Studies have shown that head injuries are the leading cause of death on ski slopes. A study by the British Medical Association in 2003 found that in the United States the availability of helmet rentals varied by the ski area size. In the South and Midwest helmets were often not part of ski rentals.
Once neuronal damage once it has occurred there is very little that can be done to reverse the outcomes. The only way to reduce the numbers of ski accident TBI (traumatic brain injury) is to protect the head.
The one factor though on protection of the head during a skiing accident is the speed that the skier is going at the time of the head is hit. Helmets are likely to prevent only those head injuries sustained as a result of an indirect or low speed direct blow to the head.
There has been an increase though on US slopes for head protection. According to the National Ski Areas Association in the past five years more skiers are using helmets. While only 32 percent of those aged 18-24 will don a helmet more than 70 percent of children under 9 are hitting the slopes with head gear. The highest number of helmet wearers are in the West and Northeast.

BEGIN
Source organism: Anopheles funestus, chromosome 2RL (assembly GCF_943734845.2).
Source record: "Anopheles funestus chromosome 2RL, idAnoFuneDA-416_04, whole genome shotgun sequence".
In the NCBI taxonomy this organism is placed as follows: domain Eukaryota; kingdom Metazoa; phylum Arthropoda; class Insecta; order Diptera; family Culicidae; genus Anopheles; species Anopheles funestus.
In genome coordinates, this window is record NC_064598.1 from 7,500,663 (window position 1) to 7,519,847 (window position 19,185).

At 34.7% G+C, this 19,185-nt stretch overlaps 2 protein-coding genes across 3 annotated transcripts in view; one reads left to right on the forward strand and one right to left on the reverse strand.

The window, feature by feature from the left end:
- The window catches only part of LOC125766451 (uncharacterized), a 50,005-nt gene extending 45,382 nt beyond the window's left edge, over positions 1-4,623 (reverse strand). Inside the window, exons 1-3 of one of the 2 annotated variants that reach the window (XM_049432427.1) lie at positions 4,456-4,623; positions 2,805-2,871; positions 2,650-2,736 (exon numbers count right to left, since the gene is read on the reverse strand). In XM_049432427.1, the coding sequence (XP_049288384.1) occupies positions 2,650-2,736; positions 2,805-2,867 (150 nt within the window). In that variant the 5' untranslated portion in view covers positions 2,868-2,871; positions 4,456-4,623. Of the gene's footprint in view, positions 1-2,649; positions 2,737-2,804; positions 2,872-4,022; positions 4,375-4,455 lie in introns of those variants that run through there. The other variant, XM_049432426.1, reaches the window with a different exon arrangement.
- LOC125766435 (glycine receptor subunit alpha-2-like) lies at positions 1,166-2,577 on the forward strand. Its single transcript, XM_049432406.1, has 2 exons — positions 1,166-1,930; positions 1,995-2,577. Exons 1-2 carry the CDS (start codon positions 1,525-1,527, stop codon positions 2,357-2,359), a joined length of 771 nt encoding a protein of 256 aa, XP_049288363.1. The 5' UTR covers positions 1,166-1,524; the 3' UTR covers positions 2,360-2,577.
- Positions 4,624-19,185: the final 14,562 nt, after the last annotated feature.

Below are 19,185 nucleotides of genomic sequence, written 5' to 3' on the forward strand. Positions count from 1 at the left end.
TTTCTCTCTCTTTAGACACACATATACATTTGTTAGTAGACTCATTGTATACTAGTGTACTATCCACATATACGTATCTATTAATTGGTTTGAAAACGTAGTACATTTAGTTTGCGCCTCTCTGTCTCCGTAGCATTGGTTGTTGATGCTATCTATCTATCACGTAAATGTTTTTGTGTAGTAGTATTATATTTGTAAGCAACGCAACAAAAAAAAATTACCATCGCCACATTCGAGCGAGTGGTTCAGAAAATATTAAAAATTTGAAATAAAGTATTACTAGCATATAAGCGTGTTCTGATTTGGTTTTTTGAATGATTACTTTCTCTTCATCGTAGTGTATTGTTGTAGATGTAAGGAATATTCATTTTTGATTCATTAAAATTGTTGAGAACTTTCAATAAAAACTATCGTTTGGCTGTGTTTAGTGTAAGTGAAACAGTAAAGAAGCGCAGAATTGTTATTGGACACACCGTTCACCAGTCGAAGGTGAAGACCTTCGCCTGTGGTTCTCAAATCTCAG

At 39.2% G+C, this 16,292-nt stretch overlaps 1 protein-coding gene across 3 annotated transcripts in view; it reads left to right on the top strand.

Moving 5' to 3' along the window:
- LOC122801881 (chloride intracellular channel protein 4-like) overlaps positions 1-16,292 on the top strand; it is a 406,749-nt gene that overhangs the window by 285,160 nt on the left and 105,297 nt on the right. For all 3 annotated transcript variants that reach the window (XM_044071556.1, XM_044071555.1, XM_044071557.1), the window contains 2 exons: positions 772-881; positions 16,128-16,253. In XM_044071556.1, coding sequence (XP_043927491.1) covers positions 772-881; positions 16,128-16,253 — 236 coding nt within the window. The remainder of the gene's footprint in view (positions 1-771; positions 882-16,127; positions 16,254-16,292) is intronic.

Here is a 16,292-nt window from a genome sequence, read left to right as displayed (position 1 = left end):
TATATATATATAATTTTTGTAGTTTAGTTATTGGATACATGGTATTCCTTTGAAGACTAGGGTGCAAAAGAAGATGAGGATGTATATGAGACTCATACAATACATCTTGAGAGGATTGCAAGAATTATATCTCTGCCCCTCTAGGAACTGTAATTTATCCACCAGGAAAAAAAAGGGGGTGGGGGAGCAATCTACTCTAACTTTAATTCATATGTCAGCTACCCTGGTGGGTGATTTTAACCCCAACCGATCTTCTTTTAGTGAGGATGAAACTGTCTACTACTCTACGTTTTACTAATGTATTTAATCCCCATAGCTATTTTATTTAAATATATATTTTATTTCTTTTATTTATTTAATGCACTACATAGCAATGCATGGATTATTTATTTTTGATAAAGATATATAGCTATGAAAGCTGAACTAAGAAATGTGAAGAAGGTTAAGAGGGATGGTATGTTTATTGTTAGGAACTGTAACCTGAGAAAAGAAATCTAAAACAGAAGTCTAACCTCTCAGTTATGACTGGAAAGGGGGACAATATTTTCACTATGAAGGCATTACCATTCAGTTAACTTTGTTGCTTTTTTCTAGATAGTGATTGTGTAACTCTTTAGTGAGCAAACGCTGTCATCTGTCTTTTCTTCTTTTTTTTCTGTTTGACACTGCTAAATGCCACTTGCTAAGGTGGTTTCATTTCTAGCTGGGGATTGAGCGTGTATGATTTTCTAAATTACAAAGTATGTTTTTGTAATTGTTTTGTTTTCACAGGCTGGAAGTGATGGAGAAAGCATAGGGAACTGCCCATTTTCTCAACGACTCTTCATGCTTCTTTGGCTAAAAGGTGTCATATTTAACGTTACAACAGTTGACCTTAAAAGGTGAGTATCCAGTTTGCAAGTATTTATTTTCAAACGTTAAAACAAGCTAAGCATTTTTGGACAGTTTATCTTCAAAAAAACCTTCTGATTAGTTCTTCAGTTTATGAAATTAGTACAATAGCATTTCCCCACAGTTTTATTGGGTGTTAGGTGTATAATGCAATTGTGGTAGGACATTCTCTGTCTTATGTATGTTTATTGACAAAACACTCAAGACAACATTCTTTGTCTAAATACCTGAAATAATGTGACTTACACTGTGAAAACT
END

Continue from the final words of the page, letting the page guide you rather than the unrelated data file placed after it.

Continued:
Another study by the Department of Pediatrics, University of British Columbia suggests that n skiers and snowboarders under 13 years of age, helmet use does not increase the incidence of cervical spine injury and does reduce the incidence of head injury requiring investigation and/or treatment. That study was completed in 1998-1999.
The chances of a helmet protecting you in a ski accident are better odds than going without. Your brain just may thank you.